Deadweight loss

Figure 1. The deadweight loss in a market where a price ceiling has been inserted.[1]

A deadweight loss is the result of inefficiencies in a market resulting from a poor allocation of goods and services.[2] Inefficiencies can be produced by a number of factors such as price controls, wage laws (minimum/maximum wage), unequal market share (monopoly and any other factor that keeps a market out of equilibrium. Despite the name, a deadweight loss isn't always bad, these losses are often put in place because of political values like worker equity. These cases are called necessary inefficiencies.

Figure 1 shows a market where a price ceiling has been put in, a price ceiling it the maximum price that a good can be sold for. The price ceiling knocks the market out of equilibrium.

  • At Point A The market is in equilibrium, supply (S) meets (D) and the price (P1) and quantity (Q1) reflect this.
  • When the price ceiling in inserted, P1 is no longer an option so the market moves to Point B.
  • At Point B the price (P2) is the maximum that the ceiling will allow and the quantity (Q2) does not meet the demand, this causes a shortage of supply.
  • At the price (P2) the quantity should be (Q3) but due to the low price the producer would go out of business if it produced to Point D.
  • Because of this restriction, the market is inefficient and results in the deadweight loss (Red Triangle ABC).

Necessary Inefficiency

An inefficient market is not necessarily a bad thing. Some restrictions on the market can be better for society despite the inefficiencies they create.

For example, a minimum wage can be implemented to ensure that every worker in an economy will earn a basic income. A basic level of income can ensure that people can meet the cost of living. While this creates a deadweight loss in the market it reduces the need for people to rely on the government for benefits such as low income grants. A minimum wage should be reasonable however, if it is too high or a large increase is implemented at once it can create a heavy burden for employers. Small businesses are often the most affected by rises in the minimum wage and if the rise is too much or too quick it can shock small businesses can cause them to fail. In effect, if the rise is too large or fast the inefficiency is too great and can cause a market failure.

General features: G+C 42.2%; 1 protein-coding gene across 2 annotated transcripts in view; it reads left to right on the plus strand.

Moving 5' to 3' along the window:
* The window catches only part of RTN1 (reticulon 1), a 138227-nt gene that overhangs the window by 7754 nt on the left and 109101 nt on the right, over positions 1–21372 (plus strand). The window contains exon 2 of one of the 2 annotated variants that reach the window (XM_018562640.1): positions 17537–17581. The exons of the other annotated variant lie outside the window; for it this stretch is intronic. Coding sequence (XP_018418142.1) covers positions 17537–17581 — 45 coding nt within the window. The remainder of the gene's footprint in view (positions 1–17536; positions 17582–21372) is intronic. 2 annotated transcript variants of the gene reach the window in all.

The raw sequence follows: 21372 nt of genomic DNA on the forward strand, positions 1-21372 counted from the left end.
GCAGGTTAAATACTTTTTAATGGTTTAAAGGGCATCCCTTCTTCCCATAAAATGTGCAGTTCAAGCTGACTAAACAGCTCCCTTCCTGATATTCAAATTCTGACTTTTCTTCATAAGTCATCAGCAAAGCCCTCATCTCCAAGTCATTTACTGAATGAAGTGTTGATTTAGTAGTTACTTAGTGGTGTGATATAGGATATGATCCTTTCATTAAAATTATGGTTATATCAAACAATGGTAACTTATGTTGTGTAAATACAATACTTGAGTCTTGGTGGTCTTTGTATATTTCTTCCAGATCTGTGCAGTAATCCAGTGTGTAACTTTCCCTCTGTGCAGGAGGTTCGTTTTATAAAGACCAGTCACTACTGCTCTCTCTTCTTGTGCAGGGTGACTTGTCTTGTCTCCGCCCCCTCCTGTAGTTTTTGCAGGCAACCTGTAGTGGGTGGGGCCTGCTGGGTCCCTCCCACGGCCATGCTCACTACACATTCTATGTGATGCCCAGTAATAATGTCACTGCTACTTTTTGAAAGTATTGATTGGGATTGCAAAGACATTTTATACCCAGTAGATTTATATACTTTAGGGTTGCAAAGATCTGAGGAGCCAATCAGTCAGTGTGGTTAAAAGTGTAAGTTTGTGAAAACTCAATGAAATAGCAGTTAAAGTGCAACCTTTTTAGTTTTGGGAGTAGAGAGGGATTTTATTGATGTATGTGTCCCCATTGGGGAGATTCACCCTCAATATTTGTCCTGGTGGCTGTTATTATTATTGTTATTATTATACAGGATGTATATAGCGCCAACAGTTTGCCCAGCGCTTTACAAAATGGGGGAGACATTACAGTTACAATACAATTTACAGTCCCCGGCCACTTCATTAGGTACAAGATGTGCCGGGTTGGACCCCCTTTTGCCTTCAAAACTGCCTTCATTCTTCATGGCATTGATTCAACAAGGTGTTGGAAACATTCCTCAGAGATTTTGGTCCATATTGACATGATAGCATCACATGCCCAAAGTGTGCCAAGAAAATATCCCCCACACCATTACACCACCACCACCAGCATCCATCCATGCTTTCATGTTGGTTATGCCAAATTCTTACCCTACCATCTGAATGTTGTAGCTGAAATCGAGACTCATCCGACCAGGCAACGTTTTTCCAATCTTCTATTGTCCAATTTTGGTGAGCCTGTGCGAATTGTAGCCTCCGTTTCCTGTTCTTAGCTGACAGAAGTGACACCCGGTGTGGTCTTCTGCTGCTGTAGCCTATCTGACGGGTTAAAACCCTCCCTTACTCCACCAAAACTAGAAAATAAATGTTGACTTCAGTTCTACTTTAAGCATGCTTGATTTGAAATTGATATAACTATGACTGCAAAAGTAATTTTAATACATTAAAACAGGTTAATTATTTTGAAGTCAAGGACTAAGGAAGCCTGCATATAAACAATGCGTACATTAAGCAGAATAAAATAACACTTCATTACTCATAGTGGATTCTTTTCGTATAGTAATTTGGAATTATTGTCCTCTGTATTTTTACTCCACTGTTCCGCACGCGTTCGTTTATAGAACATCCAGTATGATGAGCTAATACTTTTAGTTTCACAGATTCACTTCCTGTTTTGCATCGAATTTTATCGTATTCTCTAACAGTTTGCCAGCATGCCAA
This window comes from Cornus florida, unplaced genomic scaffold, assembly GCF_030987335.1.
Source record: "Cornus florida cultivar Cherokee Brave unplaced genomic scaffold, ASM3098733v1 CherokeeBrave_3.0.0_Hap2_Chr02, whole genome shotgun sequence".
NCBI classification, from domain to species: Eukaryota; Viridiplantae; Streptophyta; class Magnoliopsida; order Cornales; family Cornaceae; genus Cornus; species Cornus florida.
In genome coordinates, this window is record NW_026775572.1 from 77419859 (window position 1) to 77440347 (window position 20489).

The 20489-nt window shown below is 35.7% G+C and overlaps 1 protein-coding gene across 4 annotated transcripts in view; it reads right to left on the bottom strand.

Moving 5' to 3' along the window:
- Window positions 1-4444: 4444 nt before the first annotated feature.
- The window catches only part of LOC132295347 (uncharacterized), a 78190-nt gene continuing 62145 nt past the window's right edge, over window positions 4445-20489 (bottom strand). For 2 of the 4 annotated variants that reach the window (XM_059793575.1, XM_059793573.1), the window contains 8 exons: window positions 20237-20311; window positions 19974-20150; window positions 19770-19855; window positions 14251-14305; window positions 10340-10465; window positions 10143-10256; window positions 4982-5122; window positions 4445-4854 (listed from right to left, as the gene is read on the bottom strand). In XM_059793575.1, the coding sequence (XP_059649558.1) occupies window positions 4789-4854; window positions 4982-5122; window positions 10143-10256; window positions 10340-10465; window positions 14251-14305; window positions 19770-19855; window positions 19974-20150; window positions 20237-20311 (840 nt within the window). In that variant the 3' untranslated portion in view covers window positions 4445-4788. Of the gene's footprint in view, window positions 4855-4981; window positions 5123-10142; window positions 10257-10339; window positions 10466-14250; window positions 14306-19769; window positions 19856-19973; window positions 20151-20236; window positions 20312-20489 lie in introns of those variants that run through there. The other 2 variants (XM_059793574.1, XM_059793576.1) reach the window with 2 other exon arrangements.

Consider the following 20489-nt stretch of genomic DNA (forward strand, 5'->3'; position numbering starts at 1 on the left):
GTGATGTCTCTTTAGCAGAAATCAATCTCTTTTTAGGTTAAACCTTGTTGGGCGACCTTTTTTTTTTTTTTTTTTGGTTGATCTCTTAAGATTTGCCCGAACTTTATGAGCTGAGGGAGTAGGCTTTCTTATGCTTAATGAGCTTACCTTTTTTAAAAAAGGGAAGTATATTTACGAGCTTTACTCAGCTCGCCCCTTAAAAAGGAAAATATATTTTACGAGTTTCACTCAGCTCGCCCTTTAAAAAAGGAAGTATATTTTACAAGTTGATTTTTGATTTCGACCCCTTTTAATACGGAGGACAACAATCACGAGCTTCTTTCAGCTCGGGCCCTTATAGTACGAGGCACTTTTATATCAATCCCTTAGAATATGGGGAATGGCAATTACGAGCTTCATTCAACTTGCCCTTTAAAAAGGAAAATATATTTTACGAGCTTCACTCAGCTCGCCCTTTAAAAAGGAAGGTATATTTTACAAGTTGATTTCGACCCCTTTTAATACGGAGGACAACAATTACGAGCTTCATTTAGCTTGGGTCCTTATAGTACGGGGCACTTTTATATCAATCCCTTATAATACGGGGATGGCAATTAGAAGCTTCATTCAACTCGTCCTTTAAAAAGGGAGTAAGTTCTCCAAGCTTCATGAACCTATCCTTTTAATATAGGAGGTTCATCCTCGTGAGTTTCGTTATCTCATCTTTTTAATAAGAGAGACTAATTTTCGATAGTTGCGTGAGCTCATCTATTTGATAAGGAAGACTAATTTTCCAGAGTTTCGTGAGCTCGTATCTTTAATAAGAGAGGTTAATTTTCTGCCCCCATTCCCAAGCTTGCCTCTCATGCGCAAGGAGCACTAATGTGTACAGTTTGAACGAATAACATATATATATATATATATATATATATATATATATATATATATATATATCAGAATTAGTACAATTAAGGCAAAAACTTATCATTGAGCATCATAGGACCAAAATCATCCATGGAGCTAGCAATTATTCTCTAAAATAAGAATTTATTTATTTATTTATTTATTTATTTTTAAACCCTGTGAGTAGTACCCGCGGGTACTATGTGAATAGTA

A feed in tariff (FIT) is a policy that would create some deadweight loss in the market for energy (usually on the price of electricity production). Because the FIT keeps the price constant or above a certain level for a period of time, there is a deadweight loss because the market cannot act freely and allocate itself as demand and supply interact. The deadweight loss resulting from the implementation of an FIT is regarded as a necessary inefficiency because it is done to reduce [emissions]] resulting form conventional methods of electrical generation.

See Also

References

  1. Created internally by a member of the Energy Education team
  2. "A Dictionary of Economics" published Oxford University Press, 2013. Edited by John Black, Nigar Hashimzade, and Gareth Myles Online version accessed [August 17th, 2017].

Authors and Editors

Lyndon G., Jordan Hanania, Jason Donev
Last updated: August 29, 2017
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